Mitigating the health impacts of climate change comes down to smart designs and smart thinking.
When then-acting U.S. Surgeon General Boris Lushniak delivered the keynote address at the American Institute of Architects (AIA) Design and Health Summit in 2014, he confirmed what Joanna Lombard had known all along—that architects are also healthcare professionals.
“We want public health for all people,” Lushniak stated, “and if you are an architect, you are a public health worker.”
In the context of architects playing a major role in mitigating and even averting some of the detrimental health impacts of climate change—from pollution-induced respiratory ailments to heat strokes caused by extreme temperatures—Lushniak’s statement couldn’t be more fitting, explains Lombard, a University of Miami professor of architecture who, for much of her career, has studied how the built environment affects health.
Architects and planners, she explains, must design smarter, with an eye toward creating healthy, self-sufficient neighborhoods. More walkable neighborhoods that reduce residents’ dependency on cars is one place to start.
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The downtown Miami skyline is constantly changing with new construction. UM Professor Joanna Lombard says architects need to act as health professionals in designing healthy buildings.
“In a place with rising sea levels and temperatures like South Florida, we need to look at bio-retention as a way to treat stormwater runoff,” Lombard says. “We need to look at passive methods of cooling buildings that don’t add carbon emissions to the environment. We need to shade our streets with a lot of canopy. And we need to look at plants that are effective at filtering particulate matter.”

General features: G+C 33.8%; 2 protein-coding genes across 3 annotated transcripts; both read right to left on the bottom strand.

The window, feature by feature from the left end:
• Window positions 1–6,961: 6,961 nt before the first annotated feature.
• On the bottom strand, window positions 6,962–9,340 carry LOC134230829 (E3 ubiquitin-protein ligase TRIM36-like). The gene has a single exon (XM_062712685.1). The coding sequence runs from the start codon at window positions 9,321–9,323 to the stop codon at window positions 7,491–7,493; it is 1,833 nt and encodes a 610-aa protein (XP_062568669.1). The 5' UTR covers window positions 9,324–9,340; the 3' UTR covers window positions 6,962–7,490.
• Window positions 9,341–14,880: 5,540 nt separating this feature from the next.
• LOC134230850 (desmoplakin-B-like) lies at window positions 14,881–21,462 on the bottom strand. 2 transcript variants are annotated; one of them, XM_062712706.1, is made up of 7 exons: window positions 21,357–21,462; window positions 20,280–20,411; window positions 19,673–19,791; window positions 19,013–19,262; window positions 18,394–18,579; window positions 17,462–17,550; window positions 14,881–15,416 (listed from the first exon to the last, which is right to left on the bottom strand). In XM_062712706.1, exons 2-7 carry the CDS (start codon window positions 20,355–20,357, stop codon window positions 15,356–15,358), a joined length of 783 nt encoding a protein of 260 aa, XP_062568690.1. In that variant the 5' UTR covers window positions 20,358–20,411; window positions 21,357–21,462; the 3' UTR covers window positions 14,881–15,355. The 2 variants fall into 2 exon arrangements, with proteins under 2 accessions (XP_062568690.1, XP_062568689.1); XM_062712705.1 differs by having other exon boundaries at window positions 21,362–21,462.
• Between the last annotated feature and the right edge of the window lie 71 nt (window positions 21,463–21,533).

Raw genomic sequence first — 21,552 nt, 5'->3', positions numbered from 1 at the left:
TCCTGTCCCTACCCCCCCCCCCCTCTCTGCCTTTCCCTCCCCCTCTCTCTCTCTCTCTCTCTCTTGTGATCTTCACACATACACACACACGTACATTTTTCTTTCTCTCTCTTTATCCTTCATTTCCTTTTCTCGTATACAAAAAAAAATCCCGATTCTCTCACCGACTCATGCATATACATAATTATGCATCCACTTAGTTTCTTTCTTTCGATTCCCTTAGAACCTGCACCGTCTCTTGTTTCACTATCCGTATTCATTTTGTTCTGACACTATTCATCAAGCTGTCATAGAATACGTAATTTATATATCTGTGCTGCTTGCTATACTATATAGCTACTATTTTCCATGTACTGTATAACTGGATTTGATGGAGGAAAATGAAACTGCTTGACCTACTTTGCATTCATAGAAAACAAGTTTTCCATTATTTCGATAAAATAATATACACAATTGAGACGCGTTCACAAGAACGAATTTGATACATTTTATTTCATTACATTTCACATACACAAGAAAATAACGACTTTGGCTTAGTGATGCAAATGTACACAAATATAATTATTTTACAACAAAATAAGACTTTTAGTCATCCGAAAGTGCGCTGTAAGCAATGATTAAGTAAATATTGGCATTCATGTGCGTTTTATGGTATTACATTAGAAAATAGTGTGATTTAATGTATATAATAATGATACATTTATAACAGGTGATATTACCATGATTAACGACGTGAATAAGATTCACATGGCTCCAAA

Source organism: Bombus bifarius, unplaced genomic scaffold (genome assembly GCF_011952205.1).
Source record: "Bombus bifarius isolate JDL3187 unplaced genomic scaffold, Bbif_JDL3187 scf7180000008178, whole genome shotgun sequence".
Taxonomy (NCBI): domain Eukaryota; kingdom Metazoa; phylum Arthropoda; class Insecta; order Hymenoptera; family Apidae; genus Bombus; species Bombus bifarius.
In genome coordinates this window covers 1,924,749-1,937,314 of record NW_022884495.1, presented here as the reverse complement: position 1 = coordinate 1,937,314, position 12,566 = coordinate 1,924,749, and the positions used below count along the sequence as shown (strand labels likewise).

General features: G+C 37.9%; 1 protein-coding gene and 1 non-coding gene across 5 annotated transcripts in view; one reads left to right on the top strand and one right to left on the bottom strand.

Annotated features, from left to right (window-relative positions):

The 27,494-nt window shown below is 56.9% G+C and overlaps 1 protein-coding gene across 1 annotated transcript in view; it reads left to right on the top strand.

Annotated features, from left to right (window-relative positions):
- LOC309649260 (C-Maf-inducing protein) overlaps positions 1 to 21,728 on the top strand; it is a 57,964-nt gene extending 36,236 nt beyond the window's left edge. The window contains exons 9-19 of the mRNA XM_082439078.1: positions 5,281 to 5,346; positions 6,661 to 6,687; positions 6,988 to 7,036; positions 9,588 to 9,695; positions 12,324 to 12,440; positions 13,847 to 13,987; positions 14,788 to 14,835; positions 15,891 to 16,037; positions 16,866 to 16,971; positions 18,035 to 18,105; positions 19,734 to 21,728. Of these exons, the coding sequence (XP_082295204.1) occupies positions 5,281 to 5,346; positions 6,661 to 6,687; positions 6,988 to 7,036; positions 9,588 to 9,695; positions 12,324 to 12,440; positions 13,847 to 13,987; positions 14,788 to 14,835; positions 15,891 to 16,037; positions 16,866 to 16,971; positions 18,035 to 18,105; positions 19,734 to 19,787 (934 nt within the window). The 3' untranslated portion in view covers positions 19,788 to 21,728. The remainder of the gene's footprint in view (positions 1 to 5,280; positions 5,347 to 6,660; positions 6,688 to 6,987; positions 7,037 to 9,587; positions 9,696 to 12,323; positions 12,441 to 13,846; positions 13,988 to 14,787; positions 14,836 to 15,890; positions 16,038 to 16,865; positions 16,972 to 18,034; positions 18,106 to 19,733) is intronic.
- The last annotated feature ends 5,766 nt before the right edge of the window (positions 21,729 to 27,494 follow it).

But it won’t be easy, she asserts, noting the disappearance of diverse neighborhoods and the continued proliferation of sprawl. Lombard’s firm beliefs in the benefits of integrated neighborhoods are backed by solid evidence she and her colleagues have produced from over a decade of research. For the past 12 years she has collaborated with investigators in the Built Environment, Behavior, and Health Group, an initiative led by José Szapocznik, professor and chair of the Miller School’s Department of Public Health Sciences.
In one study, they looked at elementary school-aged boys in Miami’s East Little Havana, investigating whether there was a correlation between the children’s conduct grades and the types of neighborhood blocks on which they lived. What they discovered was that boys who lived in mixed-use blocks had higher conduct grades and performed better in school. The reason?
“When you have a corner store, more adults looking out for children, more eyes on the street, and more interaction—it’s better for people,” Lombard says. The team also studied Hispanic elders in the same area, finding that those who lived on streets with houses that had balconies, porches, and stoops functioned better both mentally and physically than elders who did not reside on streets with such features. “Now we understand, in a way that we didn’t before, how the built environment impacts our health,” Lombard says.
She and research assistant professor Scott C. Brown represent the School of Architecture and the Department of Public Health Sciences, respectively, as charter members of the AIA’s Design and Health Research Consortium, an 11-university initiative aimed at investigating how design affects public health.
Neighborhoods designed the right way, Lombard says, can help lessen some of the health consequences of global climate change.
“Climate change has different impacts depending on where you’re located,” she says. “But it’s extremely impactful no matter where you live. We can’t look away. We have a responsibility to make a difference.”
- Robert C. Jones Jr. / UM News